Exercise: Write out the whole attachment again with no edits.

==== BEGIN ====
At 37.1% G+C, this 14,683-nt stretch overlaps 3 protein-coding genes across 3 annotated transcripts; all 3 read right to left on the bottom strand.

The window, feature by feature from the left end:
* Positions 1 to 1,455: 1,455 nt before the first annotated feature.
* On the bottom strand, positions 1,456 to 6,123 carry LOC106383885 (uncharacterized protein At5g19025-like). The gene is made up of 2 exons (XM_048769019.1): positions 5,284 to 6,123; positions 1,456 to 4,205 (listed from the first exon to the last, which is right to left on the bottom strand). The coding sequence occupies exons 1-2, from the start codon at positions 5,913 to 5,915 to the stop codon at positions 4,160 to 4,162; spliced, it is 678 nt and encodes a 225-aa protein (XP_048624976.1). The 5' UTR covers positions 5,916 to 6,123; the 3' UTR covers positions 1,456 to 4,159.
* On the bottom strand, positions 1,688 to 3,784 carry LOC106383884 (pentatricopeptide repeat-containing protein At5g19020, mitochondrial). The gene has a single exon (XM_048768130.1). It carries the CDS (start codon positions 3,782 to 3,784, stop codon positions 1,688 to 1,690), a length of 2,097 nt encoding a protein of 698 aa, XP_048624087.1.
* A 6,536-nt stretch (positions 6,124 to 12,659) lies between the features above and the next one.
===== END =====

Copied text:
At 37.1% G+C, this 14,683-nt stretch overlaps 3 protein-coding genes across 3 annotated transcripts; all 3 read right to left on the bottom strand.

The window, feature by feature from the left end:
* Positions 1 to 1,455: 1,455 nt before the first annotated feature.
* On the bottom strand, positions 1,456 to 6,123 carry LOC106383885 (uncharacterized protein At5g19025-like). The gene is made up of 2 exons (XM_048769019.1): positions 5,284 to 6,123; positions 1,456 to 4,205 (listed from the first exon to the last, which is right to left on the bottom strand). The coding sequence occupies exons 1-2, from the start codon at positions 5,913 to 5,915 to the stop codon at positions 4,160 to 4,162; spliced, it is 678 nt and encodes a 225-aa protein (XP_048624976.1). The 5' UTR covers positions 5,916 to 6,123; the 3' UTR covers positions 1,456 to 4,159.
* On the bottom strand, positions 1,688 to 3,784 carry LOC106383884 (pentatricopeptide repeat-containing protein At5g19020, mitochondrial). The gene has a single exon (XM_048768130.1). It carries the CDS (start codon positions 3,782 to 3,784, stop codon positions 1,688 to 1,690), a length of 2,097 nt encoding a protein of 698 aa, XP_048624087.1.
* A 6,536-nt stretch (positions 6,124 to 12,659) lies between the features above and the next one.